Thursday, 6 November 2008

Challenge eight: Leave the Island

As I write this there are tears welling in my weather-beaten eyes. It's time to leave Brownsea and I can hardly bear it! Autumnwatch is over, winter has nearly come and my two weeks of wild living are now at their end. The M4 commute and office life in sunny Swindon calls and as yet I have found no way of preventing its return. There may yet be a freak storm that will confine me here with the animals, plants and Brownsea staff that I've come to know and love but I can't help feeling that this is probably unlikely.

Though the days have been full of fun and there has been very little stress in my life, the time has passed unbelievably fast, that sunset arrival 2 weeks ago seems both like last night and a lifetime ago.

And there's so much MORE I wanted to share with you. More challenges to complete, more people to meet and wildlife to see. For example, the things below that I could have eaten for the wild food challenge but didn't -

My colleagues who have been nothing but warm and helpful, if at times a little rude to me. Among many - Steve, Mike and Justin. And the comedy squirrel that feeds from the kitchen window at the Villa -

But I suppose the marching of time is unstoppable and, like the avocets, I'm not really meant to be a permanent resident of Brownsea, for my home is elsewhere. It's been an immense and rare privilege to be here for two weeks, getting to know the Island, learning masses about the wild world, working with the BBC and writing daily. I hope you've enjoyed it because I certainly have.

So for now goodbye! Thank you for joining me on the adventure.


Don't forget to -

Subscribe to our monthly wildlife and countryside podcast. There will also be a wild-food podcast up shortly so you can hear the sounds of wild-food wednesday.

Get involved with the Waxcap Watch

Keep connected to the Autumnwatch website

Enter our amazing Autumnwatch competition! Quick though, it closes on monday 10th Nov.

Challenge seven: Live off the Island

Apologies for the delay in this one guys - as you see, I've been rather busy!
After a week of scouting out all that Brownsea has to offer, and discussing with the staff here how I can do this without killing myself, I stepped up to the mark for Andrew's challenge to live only on foraged food for the day. He added the disheartening p.s. "Food foraged from the BBC canteen doesn't count!" Well Andrew, thanks to the oddly skilled warden Justin and boatman Mike I not only fed myself from the Island, but did it in style with three delicious meals - taking fresh, local and seasonal to the extreme! As Justin said "any idiot can be uncomfortable"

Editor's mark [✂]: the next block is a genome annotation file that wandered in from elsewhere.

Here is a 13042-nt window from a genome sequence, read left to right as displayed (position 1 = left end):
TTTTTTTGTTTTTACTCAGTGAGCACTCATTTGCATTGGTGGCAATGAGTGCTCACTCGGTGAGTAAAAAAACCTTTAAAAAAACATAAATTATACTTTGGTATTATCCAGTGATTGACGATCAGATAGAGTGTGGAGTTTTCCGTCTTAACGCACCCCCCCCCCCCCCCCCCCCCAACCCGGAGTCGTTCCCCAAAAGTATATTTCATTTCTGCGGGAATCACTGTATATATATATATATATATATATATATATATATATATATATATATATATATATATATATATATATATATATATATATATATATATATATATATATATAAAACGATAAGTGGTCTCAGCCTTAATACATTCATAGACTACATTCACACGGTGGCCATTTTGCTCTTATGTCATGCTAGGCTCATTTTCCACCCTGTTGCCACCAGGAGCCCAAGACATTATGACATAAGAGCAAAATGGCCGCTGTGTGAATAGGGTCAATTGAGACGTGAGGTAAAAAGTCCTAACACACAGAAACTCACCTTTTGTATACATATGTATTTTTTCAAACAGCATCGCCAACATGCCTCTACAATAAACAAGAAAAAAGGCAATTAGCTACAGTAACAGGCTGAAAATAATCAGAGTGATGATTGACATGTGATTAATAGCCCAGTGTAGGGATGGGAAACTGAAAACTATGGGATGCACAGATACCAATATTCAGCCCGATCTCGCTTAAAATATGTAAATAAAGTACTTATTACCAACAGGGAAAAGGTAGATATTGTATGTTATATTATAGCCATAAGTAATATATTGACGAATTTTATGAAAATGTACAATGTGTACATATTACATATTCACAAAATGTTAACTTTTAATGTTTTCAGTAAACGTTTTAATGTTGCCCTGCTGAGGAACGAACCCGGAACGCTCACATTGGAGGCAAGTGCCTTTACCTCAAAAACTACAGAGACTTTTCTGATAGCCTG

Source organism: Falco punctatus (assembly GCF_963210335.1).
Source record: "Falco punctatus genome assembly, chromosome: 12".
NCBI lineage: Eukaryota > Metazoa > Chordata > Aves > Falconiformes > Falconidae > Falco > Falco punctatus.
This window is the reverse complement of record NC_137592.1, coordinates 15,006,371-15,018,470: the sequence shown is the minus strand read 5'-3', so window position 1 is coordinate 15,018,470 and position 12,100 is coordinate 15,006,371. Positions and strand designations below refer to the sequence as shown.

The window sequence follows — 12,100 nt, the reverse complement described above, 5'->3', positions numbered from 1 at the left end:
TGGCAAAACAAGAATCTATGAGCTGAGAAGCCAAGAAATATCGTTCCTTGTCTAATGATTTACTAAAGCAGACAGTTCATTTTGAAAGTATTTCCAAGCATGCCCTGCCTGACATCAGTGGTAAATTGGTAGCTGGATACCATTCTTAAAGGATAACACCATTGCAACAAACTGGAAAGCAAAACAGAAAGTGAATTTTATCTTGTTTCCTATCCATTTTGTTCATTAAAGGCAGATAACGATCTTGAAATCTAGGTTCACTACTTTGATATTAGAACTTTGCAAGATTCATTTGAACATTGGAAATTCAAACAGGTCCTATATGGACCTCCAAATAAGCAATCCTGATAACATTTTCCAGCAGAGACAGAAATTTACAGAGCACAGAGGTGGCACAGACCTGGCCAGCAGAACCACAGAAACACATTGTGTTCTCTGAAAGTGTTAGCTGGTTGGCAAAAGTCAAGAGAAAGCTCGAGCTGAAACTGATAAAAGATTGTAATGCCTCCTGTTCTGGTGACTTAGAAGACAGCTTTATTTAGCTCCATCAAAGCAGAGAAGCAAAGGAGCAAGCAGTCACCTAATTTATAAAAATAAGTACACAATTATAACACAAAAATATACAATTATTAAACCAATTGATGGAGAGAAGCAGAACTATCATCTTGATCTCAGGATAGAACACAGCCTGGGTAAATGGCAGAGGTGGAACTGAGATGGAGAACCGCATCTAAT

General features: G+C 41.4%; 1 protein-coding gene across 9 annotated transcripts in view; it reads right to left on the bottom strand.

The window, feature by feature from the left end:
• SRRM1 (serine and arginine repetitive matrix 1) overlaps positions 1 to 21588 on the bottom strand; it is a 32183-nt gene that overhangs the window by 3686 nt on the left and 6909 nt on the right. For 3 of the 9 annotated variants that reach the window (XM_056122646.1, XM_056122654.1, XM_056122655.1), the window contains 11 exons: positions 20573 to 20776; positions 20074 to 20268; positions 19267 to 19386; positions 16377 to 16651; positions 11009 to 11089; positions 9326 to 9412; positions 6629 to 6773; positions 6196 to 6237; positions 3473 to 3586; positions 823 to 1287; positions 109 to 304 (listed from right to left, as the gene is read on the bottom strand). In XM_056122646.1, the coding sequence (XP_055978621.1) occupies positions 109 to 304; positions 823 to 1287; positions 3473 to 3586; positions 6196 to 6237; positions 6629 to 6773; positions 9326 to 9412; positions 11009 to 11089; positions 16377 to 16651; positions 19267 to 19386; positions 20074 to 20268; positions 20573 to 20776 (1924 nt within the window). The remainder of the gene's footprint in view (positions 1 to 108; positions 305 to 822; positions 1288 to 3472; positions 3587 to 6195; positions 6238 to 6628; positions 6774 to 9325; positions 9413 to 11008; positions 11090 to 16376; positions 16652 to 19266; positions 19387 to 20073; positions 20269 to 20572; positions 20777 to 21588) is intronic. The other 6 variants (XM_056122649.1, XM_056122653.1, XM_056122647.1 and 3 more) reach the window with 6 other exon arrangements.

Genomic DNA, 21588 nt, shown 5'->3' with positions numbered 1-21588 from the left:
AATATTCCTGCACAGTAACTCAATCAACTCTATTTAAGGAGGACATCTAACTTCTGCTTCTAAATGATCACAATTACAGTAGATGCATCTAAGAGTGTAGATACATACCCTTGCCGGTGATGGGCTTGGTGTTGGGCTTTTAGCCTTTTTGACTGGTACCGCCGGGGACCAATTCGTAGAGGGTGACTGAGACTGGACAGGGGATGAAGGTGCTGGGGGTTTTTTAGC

What follows is a little diary of my delicious day and a few of the things it taught me.

7am - get up and start the hunt for breakfast. To be honest, this one was easy due to the large number of very free-free range chickens that roam the island so it was really just a matter of finding where they lay. Fresh Brownsea eggs, not a bad start!

8.30am - Begin the forage proper, on the hunt for acorns, chestnuts, fungi, fruits and greens for lunch. After several hours wandering the island, head in the vegetation I did begin to appreciate what life for our hunter-gatherer ancestors must have been like. A lot of walking, not much reward! At this time of year the main autumn food glut has passed and with an island full of extremely efficient squirrels the truth is that it was hard work to find food.

As my stomach began to rumble and I rooted through pile after pile of neatly shelled nuts at the base of the chestnut trees, I wondered how it was that I'd suddenly dropped several places in the food chain. I found myself reduced to being entirely at the mercy of the red rodents, hoping they had left me some scraps to glean lunch from...And then I found it, the mother of all chestnut trees where there was food enough for us all. I loved that tree because it meant I didn't have to eat insects for lunch.

1.30 - Met Justin at his cottage for the grand cook-up. Five hours, broken up by our daily production meeting with the BBC team, had earned me about a dozen chestnuts, two acorns, a handful of fungi, some rosehips, 18 blackberries and a bunch of nettles. Riches! Oh, and some beautiful Brownsea rabbit... Now at this point I should come clean about the source of the rabbit. Mike and I did faithfully put traps out the night before, baited with carrot and chocolate (a rabbity favourite apparently), but alas, not a nibble. So bearing in mind that the residents routinely eat rabbit here and not particularly wanting to go out with a gun, I kindly accepted the offer of a rabbit from property manager Angela's freezer, caught on the Island a few months ago.

2.45 - Sit down to the most delicious lunch of rabbit, nettle and fungi stew with chestnut and wild fruit bannock - see recipes at the bottom. I'm not exaggerating when I say this was one of the most tasty and appreciated meals I've ever eaten. Fresh, foraged fare. Have a go if you can get the ingredients!